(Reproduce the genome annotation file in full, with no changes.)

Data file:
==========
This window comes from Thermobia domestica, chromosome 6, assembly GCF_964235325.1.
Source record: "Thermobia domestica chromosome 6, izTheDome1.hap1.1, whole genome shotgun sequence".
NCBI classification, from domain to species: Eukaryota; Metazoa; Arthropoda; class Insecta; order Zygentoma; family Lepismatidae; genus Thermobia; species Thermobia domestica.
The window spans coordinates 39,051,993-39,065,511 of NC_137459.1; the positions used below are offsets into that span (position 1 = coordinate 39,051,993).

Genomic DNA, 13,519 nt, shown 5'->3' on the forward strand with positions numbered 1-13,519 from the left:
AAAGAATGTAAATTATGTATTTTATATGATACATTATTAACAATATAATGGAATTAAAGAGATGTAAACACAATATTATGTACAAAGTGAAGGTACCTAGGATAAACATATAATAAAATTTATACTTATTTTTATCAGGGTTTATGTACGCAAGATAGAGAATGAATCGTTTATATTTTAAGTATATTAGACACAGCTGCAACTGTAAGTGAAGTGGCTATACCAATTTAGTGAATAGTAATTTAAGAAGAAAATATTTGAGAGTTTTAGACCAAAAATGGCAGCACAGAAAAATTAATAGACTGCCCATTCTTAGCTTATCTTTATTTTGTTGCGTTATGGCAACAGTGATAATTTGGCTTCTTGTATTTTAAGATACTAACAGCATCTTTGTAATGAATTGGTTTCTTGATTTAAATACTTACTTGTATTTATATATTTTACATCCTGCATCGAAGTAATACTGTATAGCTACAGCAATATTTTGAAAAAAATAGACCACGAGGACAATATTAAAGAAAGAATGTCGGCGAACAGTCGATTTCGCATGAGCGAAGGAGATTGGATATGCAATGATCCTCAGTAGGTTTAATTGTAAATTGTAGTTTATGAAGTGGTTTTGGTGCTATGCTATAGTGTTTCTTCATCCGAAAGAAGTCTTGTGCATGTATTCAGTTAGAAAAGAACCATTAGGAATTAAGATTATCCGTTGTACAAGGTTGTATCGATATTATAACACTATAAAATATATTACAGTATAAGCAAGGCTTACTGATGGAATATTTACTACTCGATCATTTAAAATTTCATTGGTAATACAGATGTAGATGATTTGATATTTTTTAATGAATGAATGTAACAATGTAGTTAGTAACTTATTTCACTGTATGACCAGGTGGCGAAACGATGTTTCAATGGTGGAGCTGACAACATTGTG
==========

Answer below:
This window comes from Thermobia domestica, chromosome 6, assembly GCF_964235325.1.
Source record: "Thermobia domestica chromosome 6, izTheDome1.hap1.1, whole genome shotgun sequence".
NCBI classification, from domain to species: Eukaryota; Metazoa; Arthropoda; class Insecta; order Zygentoma; family Lepismatidae; genus Thermobia; species Thermobia domestica.
The window spans coordinates 39,051,993-39,065,511 of NC_137459.1; the positions used below are offsets into that span (position 1 = coordinate 39,051,993).

Genomic DNA, 13,519 nt, shown 5'->3' on the forward strand with positions numbered 1-13,519 from the left:
AAAGAATGTAAATTATGTATTTTATATGATACATTATTAACAATATAATGGAATTAAAGAGATGTAAACACAATATTATGTACAAAGTGAAGGTACCTAGGATAAACATATAATAAAATTTATACTTATTTTTATCAGGGTTTATGTACGCAAGATAGAGAATGAATCGTTTATATTTTAAGTATATTAGACACAGCTGCAACTGTAAGTGAAGTGGCTATACCAATTTAGTGAATAGTAATTTAAGAAGAAAATATTTGAGAGTTTTAGACCAAAAATGGCAGCACAGAAAAATTAATAGACTGCCCATTCTTAGCTTATCTTTATTTTGTTGCGTTATGGCAACAGTGATAATTTGGCTTCTTGTATTTTAAGATACTAACAGCATCTTTGTAATGAATTGGTTTCTTGATTTAAATACTTACTTGTATTTATATATTTTACATCCTGCATCGAAGTAATACTGTATAGCTACAGCAATATTTTGAAAAAAATAGACCACGAGGACAATATTAAAGAAAGAATGTCGGCGAACAGTCGATTTCGCATGAGCGAAGGAGATTGGATATGCAATGATCCTCAGTAGGTTTAATTGTAAATTGTAGTTTATGAAGTGGTTTTGGTGCTATGCTATAGTGTTTCTTCATCCGAAAGAAGTCTTGTGCATGTATTCAGTTAGAAAAGAACCATTAGGAATTAAGATTATCCGTTGTACAAGGTTGTATCGATATTATAACACTATAAAATATATTACAGTATAAGCAAGGCTTACTGATGGAATATTTACTACTCGATCATTTAAAATTTCATTGGTAATACAGATGTAGATGATTTGATATTTTTTAATGAATGAATGTAACAATGTAGTTAGTAACTTATTTCACTGTATGACCAGGTGGCGAAACGATGTTTCAATGGTGGAGCTGACAACATTGTG